SYDNEY: Technology has come one step closer to helping disabled people perform more natural movements using a robotic limb, with the development of a new type of ‘brain–machine interface’ by U.S. scientists.
A brain–machine interface (BMI) is a direct communication pathway between the brain and an external device, such as a robotic arm. This new approach, which used computer algorithms to decode electrical impulses in the brains of rhesus monkeys, is the first of its kind that could enable users to plan and perform a series of sequential movements naturally.
“This is different from BMIs used thus far, which require users to plan and execute each element of the sequential movement one at a time. In such BMIs, for example, the user cannot plan the second letter of a word before typing the first letter,” explained Ziv Williams, professor of neurosurgery at Massachussets General Hospital in Boston, USA, and co-author of the study, published in Nature Neuroscience.
“Development of this new BMI implies that it may be possible, in principle, for patients to plan and perform sequential movements as they would do naturally, for example typing the full planned series of letters in a word,” he said.
New functional brain structure revealed
Williams and colleagues recorded the electrical impulses from the brains of rhesus monkeys trained to remember a sequence of two locations on a computer screen and, after a short pause, move the cursor to those locations.
They found that the two movements could be decoded, using computer algorithms, from separate, small groups of neurones in the premotor cortex – a part of the brain involved in planning and executing limb movements.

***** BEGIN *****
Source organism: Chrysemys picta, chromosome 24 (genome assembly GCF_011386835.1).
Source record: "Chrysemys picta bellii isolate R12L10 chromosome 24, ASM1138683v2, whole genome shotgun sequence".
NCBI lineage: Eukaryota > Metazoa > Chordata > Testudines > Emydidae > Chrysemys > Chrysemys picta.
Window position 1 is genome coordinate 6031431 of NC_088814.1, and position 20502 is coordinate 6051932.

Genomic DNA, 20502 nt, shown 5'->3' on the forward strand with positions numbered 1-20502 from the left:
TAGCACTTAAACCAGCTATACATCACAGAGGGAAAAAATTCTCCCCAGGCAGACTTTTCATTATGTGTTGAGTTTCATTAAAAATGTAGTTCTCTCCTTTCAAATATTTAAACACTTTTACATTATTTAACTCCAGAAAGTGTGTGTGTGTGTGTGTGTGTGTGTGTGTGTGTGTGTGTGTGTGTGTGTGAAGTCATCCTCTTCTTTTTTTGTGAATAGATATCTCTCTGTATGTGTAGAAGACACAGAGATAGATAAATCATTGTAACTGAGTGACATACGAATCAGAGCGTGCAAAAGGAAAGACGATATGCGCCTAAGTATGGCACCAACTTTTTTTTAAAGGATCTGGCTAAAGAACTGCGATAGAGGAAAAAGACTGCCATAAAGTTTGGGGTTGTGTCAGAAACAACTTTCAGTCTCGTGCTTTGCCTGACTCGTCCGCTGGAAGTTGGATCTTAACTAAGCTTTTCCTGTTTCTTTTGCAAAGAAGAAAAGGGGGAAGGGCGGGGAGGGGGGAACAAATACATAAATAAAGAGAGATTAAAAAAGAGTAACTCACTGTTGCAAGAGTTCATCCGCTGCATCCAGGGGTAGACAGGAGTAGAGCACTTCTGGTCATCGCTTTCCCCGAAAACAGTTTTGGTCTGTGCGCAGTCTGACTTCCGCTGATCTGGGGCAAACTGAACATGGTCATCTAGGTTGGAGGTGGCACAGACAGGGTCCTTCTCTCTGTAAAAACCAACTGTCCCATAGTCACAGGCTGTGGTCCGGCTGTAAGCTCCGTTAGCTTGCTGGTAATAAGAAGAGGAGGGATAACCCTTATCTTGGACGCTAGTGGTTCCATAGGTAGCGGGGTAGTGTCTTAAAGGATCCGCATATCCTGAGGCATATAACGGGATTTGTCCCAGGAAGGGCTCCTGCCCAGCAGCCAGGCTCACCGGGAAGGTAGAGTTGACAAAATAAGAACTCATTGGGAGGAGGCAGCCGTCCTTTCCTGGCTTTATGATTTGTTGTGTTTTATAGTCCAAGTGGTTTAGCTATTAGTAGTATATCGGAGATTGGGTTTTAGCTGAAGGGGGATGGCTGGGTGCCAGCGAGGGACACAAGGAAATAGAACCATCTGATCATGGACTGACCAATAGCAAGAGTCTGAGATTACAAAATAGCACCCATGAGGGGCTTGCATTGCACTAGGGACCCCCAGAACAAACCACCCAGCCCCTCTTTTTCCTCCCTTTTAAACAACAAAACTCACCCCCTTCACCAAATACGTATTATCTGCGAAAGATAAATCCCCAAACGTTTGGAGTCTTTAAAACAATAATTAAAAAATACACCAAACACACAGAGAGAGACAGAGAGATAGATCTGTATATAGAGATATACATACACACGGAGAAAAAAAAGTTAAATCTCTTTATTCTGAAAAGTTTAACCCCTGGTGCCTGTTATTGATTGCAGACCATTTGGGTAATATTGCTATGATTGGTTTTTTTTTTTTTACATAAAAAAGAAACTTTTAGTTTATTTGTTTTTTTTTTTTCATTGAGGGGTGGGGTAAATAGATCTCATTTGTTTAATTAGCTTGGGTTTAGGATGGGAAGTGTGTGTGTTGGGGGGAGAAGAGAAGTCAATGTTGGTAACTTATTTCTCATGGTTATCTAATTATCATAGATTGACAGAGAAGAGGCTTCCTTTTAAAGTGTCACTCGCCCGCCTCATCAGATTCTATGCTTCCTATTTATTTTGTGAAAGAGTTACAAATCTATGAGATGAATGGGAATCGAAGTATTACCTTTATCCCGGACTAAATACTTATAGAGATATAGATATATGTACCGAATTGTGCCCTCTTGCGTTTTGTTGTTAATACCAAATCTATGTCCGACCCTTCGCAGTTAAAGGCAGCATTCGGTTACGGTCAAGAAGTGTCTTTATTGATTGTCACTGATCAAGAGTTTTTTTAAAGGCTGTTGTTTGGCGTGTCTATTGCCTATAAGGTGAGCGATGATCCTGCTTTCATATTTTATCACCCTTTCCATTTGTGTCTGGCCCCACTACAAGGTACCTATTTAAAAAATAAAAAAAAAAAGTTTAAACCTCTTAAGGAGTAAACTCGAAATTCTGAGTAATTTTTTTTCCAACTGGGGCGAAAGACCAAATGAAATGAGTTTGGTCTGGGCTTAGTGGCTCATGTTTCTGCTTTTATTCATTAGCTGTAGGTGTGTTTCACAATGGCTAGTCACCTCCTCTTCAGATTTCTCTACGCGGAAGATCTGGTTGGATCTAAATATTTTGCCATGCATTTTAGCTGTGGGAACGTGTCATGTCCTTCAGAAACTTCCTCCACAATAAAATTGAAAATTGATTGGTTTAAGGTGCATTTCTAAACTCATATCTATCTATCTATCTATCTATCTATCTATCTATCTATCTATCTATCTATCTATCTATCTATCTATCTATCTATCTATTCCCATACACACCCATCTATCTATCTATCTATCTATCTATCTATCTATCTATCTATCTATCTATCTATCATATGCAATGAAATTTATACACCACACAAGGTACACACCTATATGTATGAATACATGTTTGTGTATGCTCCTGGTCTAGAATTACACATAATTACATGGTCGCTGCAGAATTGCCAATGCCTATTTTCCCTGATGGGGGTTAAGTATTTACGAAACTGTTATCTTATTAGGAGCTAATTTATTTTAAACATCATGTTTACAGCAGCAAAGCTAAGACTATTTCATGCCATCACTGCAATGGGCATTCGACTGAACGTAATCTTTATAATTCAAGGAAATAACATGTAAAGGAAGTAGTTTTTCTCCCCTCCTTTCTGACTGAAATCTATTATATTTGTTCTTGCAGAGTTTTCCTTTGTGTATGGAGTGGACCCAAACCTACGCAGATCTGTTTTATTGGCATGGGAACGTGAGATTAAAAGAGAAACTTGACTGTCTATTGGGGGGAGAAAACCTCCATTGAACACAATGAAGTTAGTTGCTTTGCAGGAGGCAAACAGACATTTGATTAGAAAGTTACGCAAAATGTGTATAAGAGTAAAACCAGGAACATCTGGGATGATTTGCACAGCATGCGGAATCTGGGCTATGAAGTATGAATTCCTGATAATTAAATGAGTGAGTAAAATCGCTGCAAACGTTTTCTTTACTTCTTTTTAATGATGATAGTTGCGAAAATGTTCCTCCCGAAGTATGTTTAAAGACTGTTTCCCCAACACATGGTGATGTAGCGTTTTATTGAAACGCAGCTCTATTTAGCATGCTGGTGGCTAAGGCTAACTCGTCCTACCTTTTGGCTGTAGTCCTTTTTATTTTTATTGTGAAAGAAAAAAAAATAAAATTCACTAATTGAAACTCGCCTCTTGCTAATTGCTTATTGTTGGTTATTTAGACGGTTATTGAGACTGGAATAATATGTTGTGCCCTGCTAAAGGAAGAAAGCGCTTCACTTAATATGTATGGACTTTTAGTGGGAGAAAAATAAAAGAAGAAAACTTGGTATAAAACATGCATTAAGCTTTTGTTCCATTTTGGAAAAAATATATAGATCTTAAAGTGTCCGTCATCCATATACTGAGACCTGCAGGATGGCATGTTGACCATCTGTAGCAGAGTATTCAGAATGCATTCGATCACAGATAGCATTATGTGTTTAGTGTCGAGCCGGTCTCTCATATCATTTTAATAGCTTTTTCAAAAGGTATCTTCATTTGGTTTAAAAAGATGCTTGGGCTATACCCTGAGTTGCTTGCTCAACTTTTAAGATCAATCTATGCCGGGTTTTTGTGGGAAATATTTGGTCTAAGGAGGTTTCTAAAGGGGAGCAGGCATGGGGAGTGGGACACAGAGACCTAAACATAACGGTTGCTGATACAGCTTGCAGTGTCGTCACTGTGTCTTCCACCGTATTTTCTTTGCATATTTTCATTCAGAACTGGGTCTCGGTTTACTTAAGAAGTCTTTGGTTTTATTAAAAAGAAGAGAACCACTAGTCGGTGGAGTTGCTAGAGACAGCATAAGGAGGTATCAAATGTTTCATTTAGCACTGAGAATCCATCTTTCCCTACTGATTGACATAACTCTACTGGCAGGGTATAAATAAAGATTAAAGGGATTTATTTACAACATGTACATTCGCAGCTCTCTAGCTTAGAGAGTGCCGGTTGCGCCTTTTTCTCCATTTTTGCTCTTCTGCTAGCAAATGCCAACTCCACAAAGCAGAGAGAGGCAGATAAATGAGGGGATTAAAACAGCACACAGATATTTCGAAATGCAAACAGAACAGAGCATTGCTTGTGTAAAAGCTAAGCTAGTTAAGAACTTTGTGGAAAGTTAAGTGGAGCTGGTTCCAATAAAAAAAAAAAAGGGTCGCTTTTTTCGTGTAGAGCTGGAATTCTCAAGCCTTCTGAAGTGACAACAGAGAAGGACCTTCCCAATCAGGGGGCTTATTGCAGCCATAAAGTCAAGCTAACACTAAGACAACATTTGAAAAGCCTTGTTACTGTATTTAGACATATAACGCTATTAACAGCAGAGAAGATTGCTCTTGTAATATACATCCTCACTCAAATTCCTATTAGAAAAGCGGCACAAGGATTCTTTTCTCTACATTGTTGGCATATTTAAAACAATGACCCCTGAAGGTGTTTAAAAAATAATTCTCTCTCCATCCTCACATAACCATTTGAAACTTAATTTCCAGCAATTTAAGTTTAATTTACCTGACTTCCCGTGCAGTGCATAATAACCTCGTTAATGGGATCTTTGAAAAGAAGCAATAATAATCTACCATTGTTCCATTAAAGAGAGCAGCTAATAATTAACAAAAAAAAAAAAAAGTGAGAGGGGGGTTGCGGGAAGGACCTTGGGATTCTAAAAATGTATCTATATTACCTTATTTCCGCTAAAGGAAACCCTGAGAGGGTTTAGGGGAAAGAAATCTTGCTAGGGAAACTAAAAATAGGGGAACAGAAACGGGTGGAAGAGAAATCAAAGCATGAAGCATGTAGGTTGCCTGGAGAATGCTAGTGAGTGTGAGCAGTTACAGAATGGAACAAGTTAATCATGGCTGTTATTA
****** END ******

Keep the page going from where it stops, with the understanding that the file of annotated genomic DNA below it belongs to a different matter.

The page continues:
“Our results reveal a new functional structure within the premotor cortex that allowed for accurate and concurrent decoding of two planned motor targets across multiple spatial locations,” the authors wrote in the paper.
“Only a small number of neurones was sufficient to accurately predict the location of both targets, making the decoding of such information highly robust.”
The two distinct subpopulations of neurones allowed the two planned targets of the movement to be simultaneously held, without degradation, in the ‘working’ memory – a brain system that provides temporary storage and real-time processing of the information necessary to perform complex tasks.
Exploiting these mechanisms, the team then developed a BMI that could not only predict both of the intended movements simultaneously, but also drive the movements in real time alongside the monkey’s motor response.
Direct recordings of brain activity
According to Geoffrey Goodhill, a computational neuroscientist at The University of Queensland, Australia, the ability to use direct measurements of brain activity to drive movements of a prosthetic limb is a critical aid to people who are paralysed.
“This paper takes an important step beyond previous work by showing that it’s possible to decode a sequence of intended movements from direct recordings of neural activity, not just a single movement,” said Goodhill, who was not involved in the study.
“Overall it’s a great example of how experiments on animals, combined with sophisticated mathematical modelling, can yield real insight into a problem of significant medical relevance,” he said.
“Plenty more work to be done”
Williams said the new design could also lead to the development of BMIs that can analyse intended movements before executing them – therefore enabling a robotic limb to perform the movements more effectively.
“For example, it may also be able to type the word faster or remove spelling mistakes before typing,” he said.
Williams added that the next step would be to further examine how the new BMI can be used to perform more fluid and accurate sequential movements using a robotic limb, and to test the design on human patients.
According to Goodhill, however, “there is still plenty more work to be done”.
“The decoder only correctly predicted the intended movement 50–80% of the time. This was much better than chance, but certainly not good enough to, for instance, type fluently on a keyboard,” he said.
Abstract of the paper, published in Nature Neuroscience.